On Monday, the National Transportation Safety Board released over 2,000 pages of documents related to the investigation of the crash of the Alaska State Trooper helicopter Helo-1 near Talkeetna last March. The crash took the lives of pilot Mel Nading, Trooper Tage Toll, and Talkeetna resident Carl Ober. Ober had become stranded in bad weather and was retrieved by Helo-1. The helicopter crashed approximately seven minutes after taking off with Ober inside.
The documents do not make a determination of what caused the crash, instead, they detail many of the circumstances on the night of the accident as well as the flight and service records of both Mel Nading and Tage Toll. The documents show that Mel Nading had received multiple commendations for his service as Helo-1’s primary pilot, and interviews with colleagues characterize him as being careful and professional.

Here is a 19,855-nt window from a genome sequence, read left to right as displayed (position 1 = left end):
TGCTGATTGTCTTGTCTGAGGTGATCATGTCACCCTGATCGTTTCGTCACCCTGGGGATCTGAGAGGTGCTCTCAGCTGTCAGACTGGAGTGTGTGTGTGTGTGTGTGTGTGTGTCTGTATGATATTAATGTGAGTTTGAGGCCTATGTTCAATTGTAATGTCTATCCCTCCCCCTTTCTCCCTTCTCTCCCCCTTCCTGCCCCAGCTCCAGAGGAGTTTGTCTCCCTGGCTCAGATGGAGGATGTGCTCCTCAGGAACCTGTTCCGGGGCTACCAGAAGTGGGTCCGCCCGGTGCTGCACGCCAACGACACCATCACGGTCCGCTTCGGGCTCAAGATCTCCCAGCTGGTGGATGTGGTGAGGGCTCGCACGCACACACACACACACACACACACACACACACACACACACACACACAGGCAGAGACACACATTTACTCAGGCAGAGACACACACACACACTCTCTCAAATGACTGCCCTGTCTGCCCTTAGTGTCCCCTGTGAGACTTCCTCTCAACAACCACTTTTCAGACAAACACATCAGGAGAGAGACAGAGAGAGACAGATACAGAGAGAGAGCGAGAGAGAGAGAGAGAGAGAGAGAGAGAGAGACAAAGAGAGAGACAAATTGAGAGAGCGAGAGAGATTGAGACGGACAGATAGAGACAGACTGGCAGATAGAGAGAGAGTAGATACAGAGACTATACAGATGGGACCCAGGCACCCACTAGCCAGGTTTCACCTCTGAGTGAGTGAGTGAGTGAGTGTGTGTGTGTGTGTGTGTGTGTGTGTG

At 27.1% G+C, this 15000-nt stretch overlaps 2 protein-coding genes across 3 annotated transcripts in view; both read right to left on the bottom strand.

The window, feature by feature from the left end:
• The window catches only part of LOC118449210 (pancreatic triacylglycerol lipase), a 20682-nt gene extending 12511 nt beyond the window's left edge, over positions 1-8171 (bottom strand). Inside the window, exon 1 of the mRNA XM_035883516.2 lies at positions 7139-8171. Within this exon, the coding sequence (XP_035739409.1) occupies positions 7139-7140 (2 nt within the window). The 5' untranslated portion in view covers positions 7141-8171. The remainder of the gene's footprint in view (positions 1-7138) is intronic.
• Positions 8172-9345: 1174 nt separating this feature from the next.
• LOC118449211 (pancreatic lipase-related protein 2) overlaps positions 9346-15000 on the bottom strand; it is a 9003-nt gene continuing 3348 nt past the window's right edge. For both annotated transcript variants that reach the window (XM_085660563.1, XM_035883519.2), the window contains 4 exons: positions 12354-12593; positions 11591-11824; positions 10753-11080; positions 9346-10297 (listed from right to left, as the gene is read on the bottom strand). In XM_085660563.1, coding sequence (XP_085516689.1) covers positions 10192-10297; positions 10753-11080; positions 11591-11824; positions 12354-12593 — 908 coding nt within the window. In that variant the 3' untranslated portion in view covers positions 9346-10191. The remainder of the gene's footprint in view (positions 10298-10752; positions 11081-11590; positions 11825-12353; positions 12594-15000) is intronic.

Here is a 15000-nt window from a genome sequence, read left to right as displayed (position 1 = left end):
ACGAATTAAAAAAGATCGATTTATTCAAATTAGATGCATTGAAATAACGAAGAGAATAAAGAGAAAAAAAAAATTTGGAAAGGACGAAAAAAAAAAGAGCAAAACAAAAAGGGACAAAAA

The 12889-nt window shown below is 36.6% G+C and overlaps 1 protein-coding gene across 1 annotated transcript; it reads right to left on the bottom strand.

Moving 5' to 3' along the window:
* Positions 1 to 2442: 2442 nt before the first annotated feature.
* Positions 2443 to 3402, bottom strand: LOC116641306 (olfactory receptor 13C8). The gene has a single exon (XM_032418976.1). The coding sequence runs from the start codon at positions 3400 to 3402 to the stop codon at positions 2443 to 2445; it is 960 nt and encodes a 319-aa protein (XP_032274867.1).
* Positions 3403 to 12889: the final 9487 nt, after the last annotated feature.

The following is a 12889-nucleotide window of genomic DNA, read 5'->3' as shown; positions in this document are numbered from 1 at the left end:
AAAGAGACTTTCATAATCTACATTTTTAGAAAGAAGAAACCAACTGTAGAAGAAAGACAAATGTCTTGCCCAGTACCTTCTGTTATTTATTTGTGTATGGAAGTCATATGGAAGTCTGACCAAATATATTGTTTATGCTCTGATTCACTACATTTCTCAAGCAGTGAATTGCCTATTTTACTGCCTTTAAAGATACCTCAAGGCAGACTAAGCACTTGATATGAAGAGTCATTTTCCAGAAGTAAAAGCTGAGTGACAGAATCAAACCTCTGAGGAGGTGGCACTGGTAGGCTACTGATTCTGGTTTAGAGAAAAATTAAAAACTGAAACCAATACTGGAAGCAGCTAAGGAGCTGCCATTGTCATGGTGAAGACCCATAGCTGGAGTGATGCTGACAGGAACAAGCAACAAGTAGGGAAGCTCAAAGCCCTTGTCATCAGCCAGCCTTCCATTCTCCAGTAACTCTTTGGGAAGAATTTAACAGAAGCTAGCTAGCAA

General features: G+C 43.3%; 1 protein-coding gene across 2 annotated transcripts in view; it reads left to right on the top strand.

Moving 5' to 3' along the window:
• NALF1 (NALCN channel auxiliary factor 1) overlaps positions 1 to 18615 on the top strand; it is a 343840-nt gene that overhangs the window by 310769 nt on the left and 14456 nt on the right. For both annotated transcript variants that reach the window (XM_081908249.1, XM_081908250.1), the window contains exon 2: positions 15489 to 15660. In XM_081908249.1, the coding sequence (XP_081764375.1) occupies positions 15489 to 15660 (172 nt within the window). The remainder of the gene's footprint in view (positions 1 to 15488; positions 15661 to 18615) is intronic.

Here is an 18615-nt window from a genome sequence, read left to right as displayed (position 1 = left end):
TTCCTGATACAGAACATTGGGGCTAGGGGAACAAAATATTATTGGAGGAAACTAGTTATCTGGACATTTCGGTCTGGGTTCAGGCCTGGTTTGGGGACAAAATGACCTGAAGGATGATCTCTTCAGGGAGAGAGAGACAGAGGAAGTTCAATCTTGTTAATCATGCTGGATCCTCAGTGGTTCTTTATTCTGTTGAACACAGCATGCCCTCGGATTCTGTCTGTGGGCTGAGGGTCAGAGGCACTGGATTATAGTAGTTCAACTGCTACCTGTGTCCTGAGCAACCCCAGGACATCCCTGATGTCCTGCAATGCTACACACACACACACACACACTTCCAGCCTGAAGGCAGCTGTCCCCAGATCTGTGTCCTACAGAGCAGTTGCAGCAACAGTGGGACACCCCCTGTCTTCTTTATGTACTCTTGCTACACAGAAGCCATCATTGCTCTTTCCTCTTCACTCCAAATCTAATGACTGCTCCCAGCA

The structure of the Alaska State Troopers’ air operations was also scrutinized. In one document, the former supervisor of the aviation unit says that when she took the position, she was the fifth to fill the role in five years. Over time, she says she realized that was due to a lack of authority within the position. The same former supervisor says that she expressed concern over structural changes that assigned pilots directly to Trooper detachment, but was told “that’s just what’s happening.”
Also on Monday, the Alaska State Troopers issued a press release detailing a number of changes to the aviation unit, including the assignment of a new safety officer. The Troopers say they are also re-evaluating their standardized training, and have begun using new GPS tracking equipment in their aircraft. One major change will mean that multiple people are involved in the launching of any airborne search and rescue. On the night of Helo-1’s, crash, pilot Mel Nading ultimately made the decision to launch.
A final determination of why Helo-1 crashed has not been made, and no firm timeline for its release has been set.